There are some unique complicating factors this year, but it’s the same old Android — the good and the bad
Android 12 is one of the platform’s most ambitious updates in recent history, bringing a major design overhaul to every corner of the operating system. It has also been one of the rockiest Android OS launches in the past few years. Both Samsung and OnePlus paused the rollout of their stable Android 12-based updates amid reports of serious bugs. Google itself has addressed a laundry list of bug reports from Pixel 6 owners, just as it’s trying to convince them it’s finally figured out how to build a truly premium phone. What in the heck is going on?
The short answer is that there are some unique complicating factors at play this year but also that Android is inherently a little bit messy — that just comes with the territory when you’re designing a delightful public park compared to Apple’s walled garden. Despite a refreshed look and some appealing new high-end handsets, Android is still Android — the good and the bad.
Android 12’s release started predictably enough with a formal announcement at Google I/O in May 2021. After that, the timeline looks a little different from previous years. A full stable release came a month later than usual, on October 4th, 2021. The Pixel 6 and 6 Pro launched later that month with Android 12 pre-loaded. A handful of bugs were to be expected, but Google’s December Pixel update included dozens of fixes despite Google having that extra month.
Even worse, the December patch itself proved problematic as some Pixel 6 owners complained about network connection problems worsened by the update. Google halted the update and later removed it from its archive to prevent manual downloads. When asked, the company didn’t offer an explanation for the problematic update but pointed to a statement that a fix is coming in late January that will include all of the bug fixes planned for the December patch.
Google’s not alone in having trouble with its new OS. Samsung users in South Korea reported serious problems with their Galaxy Fold 3 and Flip 3 devices after installing the One UI 4.0 (Android 12) stable release, including flickering displays and bricked phones. Samsung acknowledged the problem and responded initially by releasing a fourth beta version of the software to fix bugs introduced by the stable release.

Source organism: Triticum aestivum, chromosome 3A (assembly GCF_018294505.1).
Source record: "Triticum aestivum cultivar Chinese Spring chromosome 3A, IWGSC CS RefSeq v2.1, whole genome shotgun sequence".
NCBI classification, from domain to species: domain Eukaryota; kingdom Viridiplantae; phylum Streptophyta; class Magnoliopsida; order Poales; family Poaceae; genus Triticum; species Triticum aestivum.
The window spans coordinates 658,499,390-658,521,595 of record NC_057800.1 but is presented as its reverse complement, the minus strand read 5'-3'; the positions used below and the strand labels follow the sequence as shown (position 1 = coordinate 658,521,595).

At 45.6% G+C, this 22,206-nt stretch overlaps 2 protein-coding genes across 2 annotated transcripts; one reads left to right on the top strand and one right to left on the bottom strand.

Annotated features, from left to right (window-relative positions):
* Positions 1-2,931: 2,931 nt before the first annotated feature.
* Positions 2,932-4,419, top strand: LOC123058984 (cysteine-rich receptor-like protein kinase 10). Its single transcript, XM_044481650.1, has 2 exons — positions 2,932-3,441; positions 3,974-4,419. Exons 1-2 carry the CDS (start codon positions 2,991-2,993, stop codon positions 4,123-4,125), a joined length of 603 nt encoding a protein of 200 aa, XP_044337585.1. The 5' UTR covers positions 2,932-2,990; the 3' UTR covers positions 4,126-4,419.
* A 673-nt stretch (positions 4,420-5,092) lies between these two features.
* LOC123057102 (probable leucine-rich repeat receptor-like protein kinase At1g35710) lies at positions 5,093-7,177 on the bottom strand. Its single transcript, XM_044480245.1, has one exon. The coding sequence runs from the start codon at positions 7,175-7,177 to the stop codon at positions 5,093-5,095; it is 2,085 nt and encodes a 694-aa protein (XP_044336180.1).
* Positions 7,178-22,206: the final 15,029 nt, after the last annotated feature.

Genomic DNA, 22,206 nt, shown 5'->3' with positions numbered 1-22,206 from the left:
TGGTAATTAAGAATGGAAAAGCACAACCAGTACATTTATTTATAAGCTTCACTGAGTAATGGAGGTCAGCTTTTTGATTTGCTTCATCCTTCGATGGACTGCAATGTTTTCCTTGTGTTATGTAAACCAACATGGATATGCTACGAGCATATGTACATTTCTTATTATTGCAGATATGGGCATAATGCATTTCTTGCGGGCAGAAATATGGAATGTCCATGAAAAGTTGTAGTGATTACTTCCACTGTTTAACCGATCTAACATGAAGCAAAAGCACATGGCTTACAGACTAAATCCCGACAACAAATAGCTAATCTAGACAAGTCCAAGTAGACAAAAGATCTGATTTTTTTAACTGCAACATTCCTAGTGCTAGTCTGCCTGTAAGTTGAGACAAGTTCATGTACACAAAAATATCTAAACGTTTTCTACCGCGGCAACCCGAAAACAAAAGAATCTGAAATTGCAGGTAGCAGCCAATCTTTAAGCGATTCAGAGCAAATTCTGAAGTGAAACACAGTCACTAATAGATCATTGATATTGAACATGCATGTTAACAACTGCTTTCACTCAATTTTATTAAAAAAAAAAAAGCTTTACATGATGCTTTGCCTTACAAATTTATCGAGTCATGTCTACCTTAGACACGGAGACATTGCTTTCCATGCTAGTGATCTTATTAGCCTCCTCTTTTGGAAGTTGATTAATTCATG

OnePlus’ stable release wasn’t so stable, either: its Android 12 skin was so buggy that the company paused its release, like Google, after it was widely criticized. In a brief statement, OnePlus explained that the fact this release marked the company’s attempt to integrate its OxygenOS and ColorOS codebases into the same build “led to the software experience not being smooth” and that its software team “collected the Community’s feedback and released a new build of OxygenOS 12 within a week to deliver a better user experience.”
In each case, these “stable” releases were anything but, and none of these companies offered much detail about what went wrong. To try and figure out what the heck is going on, we talked to Mishaal Rahman, former editor-in-chief of XDA Developers, who’s well known for digging into Android codebases and discovering Google’s secrets. Speaking to the Pixel 6 bugs in particular, Rahman guesses that it has a lot to do with the unusually large size of the update. “Many people have called it, myself included, the biggest OS update to Android since Android 5.0 Lollipop, and that was many years ago. There are just so many massive changes to the interface and to the feature set.”
He also suggests that Google’s commitment to issue a new Android update every year can make things worse when it’s trying to do so much, and the self-imposed one-year development cycle doesn’t leave much wiggle room in the timeline. “They started immediately after Android 11 was released to the public — and they have a hard cutoff date… After that, they just focus on fixing bugs.” Delay any longer, and they’d risk bumping into next year’s development cycle.
It’s also possible that the attempt to bring timely Android updates to non-Google devices wound up backfiring. Android phone owners have been asking for faster updates for a long time — outside of Google’s Pixel phones and pricey flagships, many devices face long waits for OS updates. Sure enough, the updates have come faster this year. Case in point: Samsung users are accustomed to waiting about three months after an Android stable release to get their finished One UI update with the new version of the OS, but this year, One UI 4.0 arrived just one and a half months after Android 12. But the way things have gone this year, many users would likely have opted for a slower, stable update rather than a fast one riddled with bugs.